Sneakers Being Used for Signs of Drug Activity

By Denise Jackson

December 6, 2011 Updated Dec 6, 2011 at 7:31 PM CDT

PEORIA, Ill. -- Sometimes the signs are not so clear that drugs may be a problem in your community.

Peoria police say there is no set pattern for gathering evidence in drug investigations. But authorities say that one popular piece of footwear has long been associated with drug activity.

Tennis shoes strung up across utility poles may seem humorous or innocent to some people. During our search we found them in four locations the cottage neighborhood off Main Street, about four blocks from a school on Columbia Terrace and in the 1200 block of South Blaine Street. Peoria Police say while in the past it was a sure sign of drug sales, they're not sure that's the case now.

"There's no doubt that at one point there's a good possibility that it was. But we look for other indicators as well, a lot of traffic people going in and out at all hours of the day and night. Short stints in the home, they pull up they run into the house walk into the house and they're gone," said Peoria Police Department spokesman Doug Burgess.

Community Action Agency Director McFarland Bragg did not take any chances after noticing a pair of tennis shoes hanging around a pole outside the door of Webster Head Start over the summer. He says it's a known sign for drug activity.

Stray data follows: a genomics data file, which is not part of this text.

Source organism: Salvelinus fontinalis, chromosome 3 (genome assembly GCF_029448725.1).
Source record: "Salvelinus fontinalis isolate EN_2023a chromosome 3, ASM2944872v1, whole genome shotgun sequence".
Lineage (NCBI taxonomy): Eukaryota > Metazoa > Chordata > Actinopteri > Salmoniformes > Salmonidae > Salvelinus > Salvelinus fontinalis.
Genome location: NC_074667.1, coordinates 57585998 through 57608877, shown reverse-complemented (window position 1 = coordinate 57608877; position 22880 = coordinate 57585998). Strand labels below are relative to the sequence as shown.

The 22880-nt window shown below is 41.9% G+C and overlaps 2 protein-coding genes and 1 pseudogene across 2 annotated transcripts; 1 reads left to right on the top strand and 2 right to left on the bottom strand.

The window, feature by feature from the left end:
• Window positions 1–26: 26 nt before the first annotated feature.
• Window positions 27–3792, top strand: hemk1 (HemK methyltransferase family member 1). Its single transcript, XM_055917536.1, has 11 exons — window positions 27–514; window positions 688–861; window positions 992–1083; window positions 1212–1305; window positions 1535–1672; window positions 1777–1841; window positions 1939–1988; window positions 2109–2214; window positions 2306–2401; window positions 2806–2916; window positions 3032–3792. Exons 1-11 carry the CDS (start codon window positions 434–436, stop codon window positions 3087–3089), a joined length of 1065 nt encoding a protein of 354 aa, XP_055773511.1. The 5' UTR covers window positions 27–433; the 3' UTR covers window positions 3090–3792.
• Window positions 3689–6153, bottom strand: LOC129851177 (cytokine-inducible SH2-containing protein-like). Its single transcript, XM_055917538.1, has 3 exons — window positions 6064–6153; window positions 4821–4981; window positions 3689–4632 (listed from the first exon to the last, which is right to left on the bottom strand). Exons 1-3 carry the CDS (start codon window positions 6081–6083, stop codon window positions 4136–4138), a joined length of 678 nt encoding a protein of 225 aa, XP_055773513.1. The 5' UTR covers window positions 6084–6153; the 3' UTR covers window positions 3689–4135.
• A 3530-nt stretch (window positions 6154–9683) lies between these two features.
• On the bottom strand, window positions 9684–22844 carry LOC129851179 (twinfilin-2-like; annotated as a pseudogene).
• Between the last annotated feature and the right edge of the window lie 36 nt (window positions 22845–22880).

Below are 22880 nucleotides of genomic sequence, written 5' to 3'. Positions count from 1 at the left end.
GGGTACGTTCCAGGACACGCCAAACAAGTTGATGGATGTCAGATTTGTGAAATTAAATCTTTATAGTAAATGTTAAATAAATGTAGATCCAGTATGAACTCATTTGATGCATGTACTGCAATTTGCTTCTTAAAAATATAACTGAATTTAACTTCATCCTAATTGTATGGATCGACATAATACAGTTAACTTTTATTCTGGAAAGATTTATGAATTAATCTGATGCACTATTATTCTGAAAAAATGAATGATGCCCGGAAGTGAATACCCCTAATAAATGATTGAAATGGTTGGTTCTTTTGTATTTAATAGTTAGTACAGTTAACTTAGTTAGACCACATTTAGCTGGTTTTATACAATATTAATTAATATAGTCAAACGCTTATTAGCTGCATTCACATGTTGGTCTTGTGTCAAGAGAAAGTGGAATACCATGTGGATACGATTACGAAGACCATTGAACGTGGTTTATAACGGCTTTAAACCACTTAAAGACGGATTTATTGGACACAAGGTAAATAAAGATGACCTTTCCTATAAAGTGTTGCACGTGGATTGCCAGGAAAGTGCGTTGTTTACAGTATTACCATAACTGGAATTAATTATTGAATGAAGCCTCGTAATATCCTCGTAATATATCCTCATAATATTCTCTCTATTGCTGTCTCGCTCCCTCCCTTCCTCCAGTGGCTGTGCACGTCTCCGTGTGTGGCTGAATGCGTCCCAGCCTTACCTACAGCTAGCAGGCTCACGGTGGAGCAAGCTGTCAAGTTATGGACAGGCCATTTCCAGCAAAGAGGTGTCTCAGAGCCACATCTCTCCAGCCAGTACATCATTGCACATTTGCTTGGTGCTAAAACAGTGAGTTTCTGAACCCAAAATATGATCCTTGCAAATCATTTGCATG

"Drug activity doesn't change. A lot of the customs and activities that develop across the country it's playing in Peoria. Because there's a blind spot on one side of our property certain activities were taking place so we've taken some initiative, but we're blocking off the entrance ways to our property," Bragg said.

Several neighborhood groups concerned about drugs and crime are teaming up with the state's attorneys office to try and get more resources to fight the problem.

"When you look at the problems with drugs you wonder why you may see a homicide so a lot of times you can go back and that may have started from a drug problem," said South Side Up Neighborhood Association President Robin Berry.

Berry says by comparing notes and sharing information with police hopefully the streets will become safer and tennis shoes on utility wires will come down and get the use they were designed for.

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